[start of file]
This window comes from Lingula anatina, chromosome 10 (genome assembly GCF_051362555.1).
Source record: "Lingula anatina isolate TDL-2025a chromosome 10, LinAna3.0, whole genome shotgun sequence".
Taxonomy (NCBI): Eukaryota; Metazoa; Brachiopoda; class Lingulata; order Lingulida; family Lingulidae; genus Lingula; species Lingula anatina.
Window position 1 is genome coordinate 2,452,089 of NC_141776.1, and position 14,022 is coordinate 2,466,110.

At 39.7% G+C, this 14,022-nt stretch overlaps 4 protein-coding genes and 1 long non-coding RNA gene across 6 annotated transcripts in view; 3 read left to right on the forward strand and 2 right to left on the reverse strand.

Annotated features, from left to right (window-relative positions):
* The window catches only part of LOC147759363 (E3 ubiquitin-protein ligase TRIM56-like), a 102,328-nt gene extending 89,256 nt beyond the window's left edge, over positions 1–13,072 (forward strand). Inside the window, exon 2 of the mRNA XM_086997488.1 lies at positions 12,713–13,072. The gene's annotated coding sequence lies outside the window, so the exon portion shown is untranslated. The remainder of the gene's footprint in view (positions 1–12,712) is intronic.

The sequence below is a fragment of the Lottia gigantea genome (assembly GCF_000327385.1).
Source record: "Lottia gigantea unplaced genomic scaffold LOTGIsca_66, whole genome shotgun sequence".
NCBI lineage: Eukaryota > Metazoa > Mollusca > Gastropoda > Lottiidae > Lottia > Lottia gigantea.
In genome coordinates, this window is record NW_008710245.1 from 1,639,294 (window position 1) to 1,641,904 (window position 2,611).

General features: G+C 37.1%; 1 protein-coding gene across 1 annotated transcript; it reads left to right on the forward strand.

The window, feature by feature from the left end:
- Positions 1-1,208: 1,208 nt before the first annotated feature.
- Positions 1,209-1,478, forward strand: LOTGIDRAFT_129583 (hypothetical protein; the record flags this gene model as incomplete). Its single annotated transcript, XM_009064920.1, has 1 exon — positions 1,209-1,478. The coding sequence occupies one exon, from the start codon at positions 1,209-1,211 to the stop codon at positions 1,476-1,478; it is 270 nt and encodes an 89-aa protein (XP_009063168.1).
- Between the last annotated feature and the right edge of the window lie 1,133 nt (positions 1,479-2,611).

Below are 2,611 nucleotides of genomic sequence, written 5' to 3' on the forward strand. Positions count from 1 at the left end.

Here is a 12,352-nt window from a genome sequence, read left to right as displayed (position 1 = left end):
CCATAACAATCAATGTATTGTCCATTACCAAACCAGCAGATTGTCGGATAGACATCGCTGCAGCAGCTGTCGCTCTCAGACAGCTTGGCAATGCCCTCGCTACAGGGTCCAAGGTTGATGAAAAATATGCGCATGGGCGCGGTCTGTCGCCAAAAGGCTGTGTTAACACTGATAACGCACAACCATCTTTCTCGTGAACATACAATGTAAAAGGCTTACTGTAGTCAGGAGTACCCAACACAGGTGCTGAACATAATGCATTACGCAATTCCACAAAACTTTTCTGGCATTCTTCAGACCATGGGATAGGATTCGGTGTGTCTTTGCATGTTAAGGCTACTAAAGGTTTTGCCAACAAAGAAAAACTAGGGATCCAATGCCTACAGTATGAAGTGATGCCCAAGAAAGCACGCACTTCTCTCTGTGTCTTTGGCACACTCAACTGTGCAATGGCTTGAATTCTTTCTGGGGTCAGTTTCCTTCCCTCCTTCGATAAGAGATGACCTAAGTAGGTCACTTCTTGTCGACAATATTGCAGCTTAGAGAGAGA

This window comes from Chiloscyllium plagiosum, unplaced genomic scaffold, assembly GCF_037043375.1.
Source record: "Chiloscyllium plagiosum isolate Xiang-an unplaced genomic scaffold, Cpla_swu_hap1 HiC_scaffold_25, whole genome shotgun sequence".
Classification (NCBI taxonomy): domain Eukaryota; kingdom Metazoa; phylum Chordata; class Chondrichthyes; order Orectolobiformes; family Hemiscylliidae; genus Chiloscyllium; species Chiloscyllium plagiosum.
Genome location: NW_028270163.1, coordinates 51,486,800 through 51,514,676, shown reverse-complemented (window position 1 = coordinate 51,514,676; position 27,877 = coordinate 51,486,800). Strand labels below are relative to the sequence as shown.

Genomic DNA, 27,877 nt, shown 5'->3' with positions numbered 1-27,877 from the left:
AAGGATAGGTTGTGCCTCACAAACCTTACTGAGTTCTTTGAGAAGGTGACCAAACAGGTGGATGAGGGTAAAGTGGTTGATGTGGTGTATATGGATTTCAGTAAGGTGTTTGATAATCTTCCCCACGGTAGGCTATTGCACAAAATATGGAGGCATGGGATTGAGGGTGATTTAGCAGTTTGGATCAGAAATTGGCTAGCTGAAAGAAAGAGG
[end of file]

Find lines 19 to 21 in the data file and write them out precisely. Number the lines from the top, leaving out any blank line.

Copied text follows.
CCATAACAATCAATGTATTGTCCATTACCAAACCAGCAGATTGTCGGATAGACATCGCTGCAGCAGCTGTCGCTCTCAGACAGCTTGGCAATGCCCTCGCTACAGGGTCCAAGGTTGATGAAAAATATGCGCATGGGCGCGGTCTGTCGCCAAAAGGCTGTGTTAACACTGATAACGCACAACCATCTTTCTCGTGAACATACAATGTAAAAGGCTTACTGTAGTCAGGAGTACCCAACACAGGTGCTGAACATAATGCATTACGCAATTCCACAAAACTTTTCTGGCATTCTTCAGACCATGGGATAGGATTCGGTGTGTCTTTGCATGTTAAGGCTACTAAAGGTTTTGCCAACAAAGAAAAACTAGGGATCCAATGCCTACAGTATGAAGTGATGCCCAAGAAAGCACGCACTTCTCTCTGTGTCTTTGGCACACTCAACTGTGCAATGGCTTGAATTCTTTCTGGGGTCAGTTTCCTTCCCTCCTTCGATAAGAGATGACCTAAGTAGGTCACTTCTTGTCGACAATATTGCAGCTTAGAGAGAGA

This window comes from Chiloscyllium plagiosum, unplaced genomic scaffold, assembly GCF_037043375.1.
Source record: "Chiloscyllium plagiosum isolate Xiang-an unplaced genomic scaffold, Cpla_swu_hap1 HiC_scaffold_25, whole genome shotgun sequence".